Radicalizing Fitness

by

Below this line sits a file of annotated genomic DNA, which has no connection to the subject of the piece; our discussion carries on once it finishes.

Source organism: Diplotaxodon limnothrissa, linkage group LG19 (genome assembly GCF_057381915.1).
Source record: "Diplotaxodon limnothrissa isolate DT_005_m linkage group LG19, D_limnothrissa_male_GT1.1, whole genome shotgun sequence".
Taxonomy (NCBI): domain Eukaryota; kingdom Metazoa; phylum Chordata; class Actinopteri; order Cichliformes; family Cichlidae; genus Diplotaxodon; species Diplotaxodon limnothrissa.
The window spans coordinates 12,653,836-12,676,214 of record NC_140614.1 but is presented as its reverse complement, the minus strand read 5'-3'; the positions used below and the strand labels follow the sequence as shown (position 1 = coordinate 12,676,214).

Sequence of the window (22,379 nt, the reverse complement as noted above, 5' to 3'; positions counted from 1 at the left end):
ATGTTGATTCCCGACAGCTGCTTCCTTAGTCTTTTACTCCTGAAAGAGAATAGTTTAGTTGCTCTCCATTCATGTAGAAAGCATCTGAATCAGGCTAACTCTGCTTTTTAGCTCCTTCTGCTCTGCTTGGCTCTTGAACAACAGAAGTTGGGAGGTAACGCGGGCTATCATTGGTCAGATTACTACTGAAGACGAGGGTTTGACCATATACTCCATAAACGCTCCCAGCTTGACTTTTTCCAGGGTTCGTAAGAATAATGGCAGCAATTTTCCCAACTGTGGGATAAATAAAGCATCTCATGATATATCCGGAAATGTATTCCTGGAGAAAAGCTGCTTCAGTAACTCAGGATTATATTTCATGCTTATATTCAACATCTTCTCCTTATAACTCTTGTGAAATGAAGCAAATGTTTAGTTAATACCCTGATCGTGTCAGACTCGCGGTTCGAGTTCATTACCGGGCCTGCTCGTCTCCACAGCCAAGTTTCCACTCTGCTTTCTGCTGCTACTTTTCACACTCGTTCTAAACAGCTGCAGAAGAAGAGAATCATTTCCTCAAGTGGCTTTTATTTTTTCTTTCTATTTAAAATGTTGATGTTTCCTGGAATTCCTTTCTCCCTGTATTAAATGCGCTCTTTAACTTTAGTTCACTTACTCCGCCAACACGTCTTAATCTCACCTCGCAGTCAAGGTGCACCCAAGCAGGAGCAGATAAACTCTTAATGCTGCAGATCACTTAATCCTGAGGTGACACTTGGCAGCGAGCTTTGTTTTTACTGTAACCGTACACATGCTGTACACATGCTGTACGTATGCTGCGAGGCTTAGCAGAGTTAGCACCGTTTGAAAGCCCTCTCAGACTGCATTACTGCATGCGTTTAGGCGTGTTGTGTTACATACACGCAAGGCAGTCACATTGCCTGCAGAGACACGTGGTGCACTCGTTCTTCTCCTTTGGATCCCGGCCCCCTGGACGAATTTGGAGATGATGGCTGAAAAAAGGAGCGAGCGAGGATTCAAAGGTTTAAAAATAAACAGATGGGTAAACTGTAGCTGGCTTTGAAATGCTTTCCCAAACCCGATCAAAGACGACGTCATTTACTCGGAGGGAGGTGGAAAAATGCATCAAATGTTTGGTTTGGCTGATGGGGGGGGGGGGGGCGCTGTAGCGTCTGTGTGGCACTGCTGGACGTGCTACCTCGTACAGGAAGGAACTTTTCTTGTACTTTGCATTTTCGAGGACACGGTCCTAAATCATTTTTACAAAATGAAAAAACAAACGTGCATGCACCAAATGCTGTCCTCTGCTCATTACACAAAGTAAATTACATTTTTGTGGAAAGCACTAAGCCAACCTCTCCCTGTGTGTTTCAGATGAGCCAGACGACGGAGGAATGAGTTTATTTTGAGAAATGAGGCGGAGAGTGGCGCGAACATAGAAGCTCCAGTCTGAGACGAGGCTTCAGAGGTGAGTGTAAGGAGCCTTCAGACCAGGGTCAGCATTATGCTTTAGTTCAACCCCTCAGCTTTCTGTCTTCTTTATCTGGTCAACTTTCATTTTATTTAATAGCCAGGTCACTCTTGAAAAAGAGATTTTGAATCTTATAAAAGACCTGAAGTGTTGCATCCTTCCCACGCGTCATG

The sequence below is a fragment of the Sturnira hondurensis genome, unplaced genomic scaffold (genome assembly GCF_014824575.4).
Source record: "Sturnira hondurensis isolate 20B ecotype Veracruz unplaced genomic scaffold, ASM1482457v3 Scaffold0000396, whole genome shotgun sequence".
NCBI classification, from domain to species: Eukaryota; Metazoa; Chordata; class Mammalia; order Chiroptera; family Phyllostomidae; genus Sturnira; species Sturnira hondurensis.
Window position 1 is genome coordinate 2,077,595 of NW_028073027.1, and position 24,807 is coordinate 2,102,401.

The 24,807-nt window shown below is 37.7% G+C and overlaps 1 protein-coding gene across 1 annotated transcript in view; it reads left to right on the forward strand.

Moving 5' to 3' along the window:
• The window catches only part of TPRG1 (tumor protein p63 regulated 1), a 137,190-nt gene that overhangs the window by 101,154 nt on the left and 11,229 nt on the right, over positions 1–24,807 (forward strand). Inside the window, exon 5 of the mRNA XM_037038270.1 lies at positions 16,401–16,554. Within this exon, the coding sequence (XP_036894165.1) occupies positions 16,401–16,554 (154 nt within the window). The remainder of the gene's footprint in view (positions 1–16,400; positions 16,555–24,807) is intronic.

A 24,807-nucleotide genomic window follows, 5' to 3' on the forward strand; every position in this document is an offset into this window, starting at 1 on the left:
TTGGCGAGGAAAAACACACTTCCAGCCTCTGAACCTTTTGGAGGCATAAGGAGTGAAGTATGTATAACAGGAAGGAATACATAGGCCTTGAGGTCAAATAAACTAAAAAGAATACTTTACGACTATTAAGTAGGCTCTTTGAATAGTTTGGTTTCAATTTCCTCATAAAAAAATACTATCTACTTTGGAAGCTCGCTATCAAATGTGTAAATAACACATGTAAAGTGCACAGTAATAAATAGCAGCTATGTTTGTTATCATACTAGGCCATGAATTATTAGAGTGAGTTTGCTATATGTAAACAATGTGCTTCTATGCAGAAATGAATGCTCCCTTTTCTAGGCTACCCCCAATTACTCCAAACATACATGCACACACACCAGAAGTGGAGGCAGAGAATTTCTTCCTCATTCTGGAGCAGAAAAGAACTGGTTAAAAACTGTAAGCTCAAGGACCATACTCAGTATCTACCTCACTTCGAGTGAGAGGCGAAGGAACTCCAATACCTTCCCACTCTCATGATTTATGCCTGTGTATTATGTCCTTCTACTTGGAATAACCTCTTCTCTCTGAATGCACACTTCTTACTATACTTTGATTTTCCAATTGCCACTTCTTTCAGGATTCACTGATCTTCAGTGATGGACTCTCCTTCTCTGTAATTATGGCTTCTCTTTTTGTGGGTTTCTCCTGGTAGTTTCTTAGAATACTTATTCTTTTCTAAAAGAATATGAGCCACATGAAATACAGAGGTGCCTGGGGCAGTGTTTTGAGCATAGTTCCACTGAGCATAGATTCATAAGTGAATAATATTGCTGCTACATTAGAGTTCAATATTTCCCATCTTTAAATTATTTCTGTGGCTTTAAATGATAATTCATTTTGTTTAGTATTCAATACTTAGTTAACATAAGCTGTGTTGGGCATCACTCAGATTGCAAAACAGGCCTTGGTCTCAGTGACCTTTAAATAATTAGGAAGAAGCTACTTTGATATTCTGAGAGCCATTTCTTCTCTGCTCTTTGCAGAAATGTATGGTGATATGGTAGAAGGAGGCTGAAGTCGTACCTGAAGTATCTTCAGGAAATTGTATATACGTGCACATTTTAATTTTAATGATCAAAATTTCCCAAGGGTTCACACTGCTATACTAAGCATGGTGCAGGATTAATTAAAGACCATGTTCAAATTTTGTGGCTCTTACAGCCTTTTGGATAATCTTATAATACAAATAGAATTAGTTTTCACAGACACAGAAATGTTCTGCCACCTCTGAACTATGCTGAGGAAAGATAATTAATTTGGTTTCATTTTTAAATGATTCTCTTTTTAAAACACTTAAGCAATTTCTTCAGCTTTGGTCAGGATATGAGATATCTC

It’s easy to look at the negative aspects associated with bodybuilding, and possibly relegate it to a ‘drug-gourmandizing beauty pageant’ at its pinnacle. It’s well known that in other professional sports anabolic steroids and/or performance enhancing drugs are used to aid certain goals of strength, athleticism, speed and power; perhaps none are so drug-entrenched as this subculture and people will forever loathe this aspect. This, in addition to the sexual fetishization apparent in muscle worship, paltry payouts for elite level competitors, and lack of recognition and respect by any television sports channel, much less the press. Don’t expect the local news rag to be covering the Kai Greene guest appearance, signing glossy 8X10’s at the local supplement shop. For those of who have grown as individuals, both physically and even more so spiritually we can never forget the true gifts of bodybuilding as an art, endeavor and life-long pursuit. After picking up a plastic weight set as a teenager I immersed myself into becoming a student of the ‘sport’ (note the hypothesis as I consider it a sport purely only in the abstract sense). The years of training, getting stronger and molding my physique into what it would later become. Perhaps an end result wasn’t always in mind but I was always searching. I walked well through Bukowski’s fires of life; at times displaying the tenacity of the late Chico Diego Corrales finding the champion lying dormant inside to defeat a relentless Castillo, in a highly dramatic late round stoppage. At others, I crawled through the shit in complete fear, staring at adversity and resembling Andrew Golota, bug-eyed, looking at Lennox Lewis in complete, utter, fucking defeat. Living the lyrics of Blood for Blood’s ‘Bitch Called Hope’, I always persevered, as humans can only do. I never entertained the idea to stop training, eating decently or pursuing my dreams of building a beautiful body. Perhaps this is considered ‘sick’ in a way; others might refer to as Muscle Dysmorphia, but bodybuilding would always remain there like an old-friend waiting to hear your voice on the telephone after years of absence. Forever waiting, like the character in Tom Wait’s composition ‘Martha’, holding on to a memory, no matter how faded and ancient. Then the ultimate storm hit and I was brought down to my knees from substance abuse. What I considered a small fortune was lost, a ‘vacation’ in various psych wards (where the highlight of the day was a visit by Rigsby the therapy dog) and the reality of certain homelessness. At these times, the lowest of which I entertained the thoughts of suicide. I wished only to leave the misery, if only I had the courage to take a .410 shotshell and load it in my handy Taurus Judge after downing a few bottles of George Dickel whiskey. The sneaky thought always remained ‘What if I fuck that up to…” and disturbing images swam inside of my neurotic brain of giving ‘inspirational’ speeches to high school campuses on how I accidentally ‘blew off my jaw’ but was ‘so grateful to be alive!’.  In the end, the somewhat narcissistic aspect of me (perhaps somewhat encouraged by bodybuilding) would not the let the idea be entertained for long. The hell didn’t stop there as I searched for work in the Starbucks Overlord economy which has relegated this generation to part-time miserly wages; with no promise of security, fortune or any inkling of prosperity. The Corpse of the American Dream was on full display as I trudged across the pavement until blisters formed on my feet handing out an endless stack of resumes, hoping anything would materialize. The phone never rang, the follow-ups never came, and I felt defeat once again. I tried to distance myself from bodybuilding and ultimately blame this subculture for leading to many of my failures and one-dimensional selfishness attributes. In the end, the true culprit proved to be recreational drug abuse, alcoholism and the serious character defaults I had faced long before I became attracted to iron culture. As much as I tried to distance myself from bodybuilding, it remained waiting for me to return like the slumbering giant of Odin discussed by Carl Jung. It was stirring away, patiently waiting to be rekindled. After a while things started to slowly materialize with the help from some friends, the selling of nutrition plans and soon I was training people in a gym again. No matter how far I had tried to distance myself from the sub-culture there was always a kid referring to me as a ‘superhero’ and smiling, a teenager asking for eating and training advice or a compliment from a stranger. I started training people at the Strength and Health gym downtown in Bakersfield and felt at home for once in my life. The lack of contracts, affordable pricing, and the general working class atmosphere of its members was like inhaling a breath of rain-tinged air on a skiff ride from the island of Wrangell to Petersburg in my childhood home of Southeast Alaska. It was now a new home that I found. For once in my life, I was clear-headed and in the position to help people, alongside the gym’s owner.  Affordable personal training is offered to low-income members, $2 a day-pass gym pricing for Salvation Army members ($3 for others) or completely free for High-School students from broken homes; in exchange for a small amount of labor in wiping down machines. Tenacious migrants pick grapes for hours in the fields in back-breaking conditions and go into lift weights for an hour afterwards. Workers from the oil fields come into lift the 130 lb. dumbbells after sweating in hot 110 degree temperatures for days and months. A slightly over-fed Chihuahua runs up to members in between sets and begs for treats and brings a smile to the hardest O.G.’s lifting on any given occasion. I will never forget the moment I trained a young Hispanic man named Yoshio as he translated into Spanish and then demonstrated the exercise to his adolescent friend. The new brimming self-confidence was apparent in both individuals. At this time, I couldn’t help but smile as the next generation was being bitten by the ‘iron bug’. We stand in solidarity to help others and share the most positive aspects of bodybuilding, in hopes that it might improve the lives of at least some individuals wishing to better themselves. And for me it remains a combination of my ideas of class struggle and the constant ‘conquest of bread’; the unending tribulations of the proletariat and fight against the tyranny of daily and exploitative capitalist existence. One of the reasons I immersed myself into bodybuilding in the first place, was it appeared to be one of the few ‘activities’ that I could even afford; never residing high enough on the scale of white privilege, and remaining a lower-class dreg of society. A bizarre fusion of wanting to help others, bodybuilding, and my dreams made me hungry again like a glorious Ursus Arctos awakening from slumber of winter hibernation. The owner and I (Dr. Mark P.) understood that it all begins HERE. A place where the best bodies in the world can be built. While other gyms retain watered-down dance-club like atmospheres to pick up perspective females or males, here stood a gym where Strength, Health and Friendship were being forged. The owner was willing to give me a chance after I had endured the repugnant taste in my mouth and heart of talking with the typical gym-douche salesman of other facilities. I made my home at this set-up downtown. In a special way, we are radicalizing fitness. We stand in revolt against the lifeless chain-gym culture that preys on peoples’ good will, bad credit and naivety. When meth-addicted prostitutes wander off the street, asking simply for a glass of water, it is offered to them because we would offer our little piece of salvation to anyone, as small as it might be. This is the type of friendship and spirit that is hard to find anywhere else. This is where I came home, this is where the past came into the realization of the present and this is where we are rebuilding the gym culture that had been stolen from us. It was stolen from us by modern-day gym industry tycoons, deviants and corporate overlords. This is the new mecca, the start of the iron renaissance, and where Alternative Fitness is being born. Daniel Church is an Anarcho-Syndicalist activist residing in Bakersfield. He can be reached at Lfsdan@hotmail.com